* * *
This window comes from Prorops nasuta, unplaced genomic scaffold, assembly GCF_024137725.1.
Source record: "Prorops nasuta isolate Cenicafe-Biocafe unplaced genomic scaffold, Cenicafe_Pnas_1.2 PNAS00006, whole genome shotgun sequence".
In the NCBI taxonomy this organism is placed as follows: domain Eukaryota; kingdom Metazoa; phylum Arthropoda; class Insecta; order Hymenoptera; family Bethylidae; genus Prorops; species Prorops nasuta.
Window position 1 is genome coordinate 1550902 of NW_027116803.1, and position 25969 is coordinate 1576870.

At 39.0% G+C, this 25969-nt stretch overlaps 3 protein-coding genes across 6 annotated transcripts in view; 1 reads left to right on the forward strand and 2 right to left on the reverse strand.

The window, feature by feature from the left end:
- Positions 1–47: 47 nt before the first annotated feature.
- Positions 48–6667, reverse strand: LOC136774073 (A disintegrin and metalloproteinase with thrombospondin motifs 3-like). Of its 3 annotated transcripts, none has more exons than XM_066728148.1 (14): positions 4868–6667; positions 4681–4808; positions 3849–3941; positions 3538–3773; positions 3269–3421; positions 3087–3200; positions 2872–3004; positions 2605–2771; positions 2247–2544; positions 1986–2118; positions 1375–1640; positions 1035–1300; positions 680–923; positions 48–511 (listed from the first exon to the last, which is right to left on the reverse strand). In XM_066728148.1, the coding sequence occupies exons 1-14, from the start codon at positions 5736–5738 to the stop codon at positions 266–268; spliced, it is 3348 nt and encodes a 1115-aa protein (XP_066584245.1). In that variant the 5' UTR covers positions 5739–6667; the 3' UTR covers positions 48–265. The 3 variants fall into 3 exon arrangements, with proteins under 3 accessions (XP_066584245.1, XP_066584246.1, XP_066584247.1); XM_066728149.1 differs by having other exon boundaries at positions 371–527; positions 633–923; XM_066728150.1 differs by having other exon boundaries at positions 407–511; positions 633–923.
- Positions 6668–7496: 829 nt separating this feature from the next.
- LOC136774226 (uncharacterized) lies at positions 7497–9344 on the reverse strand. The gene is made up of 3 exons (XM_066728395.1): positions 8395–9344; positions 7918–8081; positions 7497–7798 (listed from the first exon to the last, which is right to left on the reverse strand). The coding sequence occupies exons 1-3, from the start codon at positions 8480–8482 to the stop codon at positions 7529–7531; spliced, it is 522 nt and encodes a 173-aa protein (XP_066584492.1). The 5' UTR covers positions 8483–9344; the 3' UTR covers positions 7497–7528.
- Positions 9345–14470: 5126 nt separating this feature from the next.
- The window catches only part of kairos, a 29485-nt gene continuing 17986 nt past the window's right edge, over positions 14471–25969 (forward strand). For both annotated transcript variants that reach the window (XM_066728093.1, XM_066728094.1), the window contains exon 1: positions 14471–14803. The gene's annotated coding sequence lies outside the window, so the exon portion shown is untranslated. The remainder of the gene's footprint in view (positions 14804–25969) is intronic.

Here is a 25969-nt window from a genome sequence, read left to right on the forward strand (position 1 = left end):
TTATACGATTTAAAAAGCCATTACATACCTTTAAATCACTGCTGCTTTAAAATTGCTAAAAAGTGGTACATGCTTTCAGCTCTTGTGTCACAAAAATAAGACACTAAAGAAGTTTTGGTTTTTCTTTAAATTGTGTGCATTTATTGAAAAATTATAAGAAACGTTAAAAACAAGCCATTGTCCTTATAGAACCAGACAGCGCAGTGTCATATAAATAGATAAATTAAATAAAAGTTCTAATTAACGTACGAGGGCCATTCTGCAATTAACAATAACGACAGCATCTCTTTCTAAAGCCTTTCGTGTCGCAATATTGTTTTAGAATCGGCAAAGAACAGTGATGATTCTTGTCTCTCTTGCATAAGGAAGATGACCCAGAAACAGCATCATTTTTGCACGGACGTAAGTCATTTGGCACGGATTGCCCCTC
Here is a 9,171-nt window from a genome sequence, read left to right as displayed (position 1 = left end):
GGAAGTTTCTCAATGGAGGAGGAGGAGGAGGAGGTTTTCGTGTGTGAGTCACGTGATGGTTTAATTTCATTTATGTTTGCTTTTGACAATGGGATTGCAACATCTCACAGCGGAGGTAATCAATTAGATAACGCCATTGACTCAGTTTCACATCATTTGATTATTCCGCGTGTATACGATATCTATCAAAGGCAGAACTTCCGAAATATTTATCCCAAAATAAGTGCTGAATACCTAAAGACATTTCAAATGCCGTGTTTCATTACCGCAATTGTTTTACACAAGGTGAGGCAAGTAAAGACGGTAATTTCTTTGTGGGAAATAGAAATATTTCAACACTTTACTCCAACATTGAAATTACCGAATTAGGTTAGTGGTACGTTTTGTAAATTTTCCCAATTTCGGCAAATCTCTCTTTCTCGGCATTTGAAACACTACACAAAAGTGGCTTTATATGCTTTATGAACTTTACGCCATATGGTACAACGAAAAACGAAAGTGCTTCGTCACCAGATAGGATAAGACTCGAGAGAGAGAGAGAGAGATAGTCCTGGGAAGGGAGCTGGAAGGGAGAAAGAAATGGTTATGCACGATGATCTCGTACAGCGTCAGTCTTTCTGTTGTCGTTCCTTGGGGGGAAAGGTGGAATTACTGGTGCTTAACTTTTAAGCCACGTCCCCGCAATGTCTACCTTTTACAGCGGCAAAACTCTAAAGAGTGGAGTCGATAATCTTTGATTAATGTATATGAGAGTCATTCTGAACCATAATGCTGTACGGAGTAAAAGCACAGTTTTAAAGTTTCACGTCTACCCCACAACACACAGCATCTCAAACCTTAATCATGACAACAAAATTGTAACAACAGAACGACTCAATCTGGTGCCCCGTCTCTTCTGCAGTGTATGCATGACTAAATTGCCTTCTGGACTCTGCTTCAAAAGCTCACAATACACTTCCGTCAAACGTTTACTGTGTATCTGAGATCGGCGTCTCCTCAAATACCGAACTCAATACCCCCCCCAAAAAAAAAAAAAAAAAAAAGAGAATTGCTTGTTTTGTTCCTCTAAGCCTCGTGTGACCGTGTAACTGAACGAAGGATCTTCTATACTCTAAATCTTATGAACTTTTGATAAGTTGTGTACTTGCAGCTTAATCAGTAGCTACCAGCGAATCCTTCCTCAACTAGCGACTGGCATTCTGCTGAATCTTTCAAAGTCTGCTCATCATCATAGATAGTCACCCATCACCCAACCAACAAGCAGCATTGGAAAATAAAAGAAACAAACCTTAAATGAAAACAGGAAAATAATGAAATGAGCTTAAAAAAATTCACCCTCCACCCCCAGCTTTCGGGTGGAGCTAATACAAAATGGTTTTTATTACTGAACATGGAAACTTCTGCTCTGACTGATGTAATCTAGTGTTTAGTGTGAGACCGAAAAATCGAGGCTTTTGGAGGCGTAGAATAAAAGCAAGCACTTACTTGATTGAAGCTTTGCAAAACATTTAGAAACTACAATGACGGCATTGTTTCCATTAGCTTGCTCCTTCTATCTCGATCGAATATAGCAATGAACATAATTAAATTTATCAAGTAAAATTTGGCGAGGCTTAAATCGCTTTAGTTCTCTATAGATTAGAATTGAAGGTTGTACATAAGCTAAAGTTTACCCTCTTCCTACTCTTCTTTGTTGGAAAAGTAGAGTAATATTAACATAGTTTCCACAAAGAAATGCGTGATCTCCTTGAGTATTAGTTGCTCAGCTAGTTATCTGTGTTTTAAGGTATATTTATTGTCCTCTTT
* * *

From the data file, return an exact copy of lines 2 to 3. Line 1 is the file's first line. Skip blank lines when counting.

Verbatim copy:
Source record: "Prorops nasuta isolate Cenicafe-Biocafe unplaced genomic scaffold, Cenicafe_Pnas_1.2 PNAS00006, whole genome shotgun sequence".
In the NCBI taxonomy this organism is placed as follows: domain Eukaryota; kingdom Metazoa; phylum Arthropoda; class Insecta; order Hymenoptera; family Bethylidae; genus Prorops; species Prorops nasuta.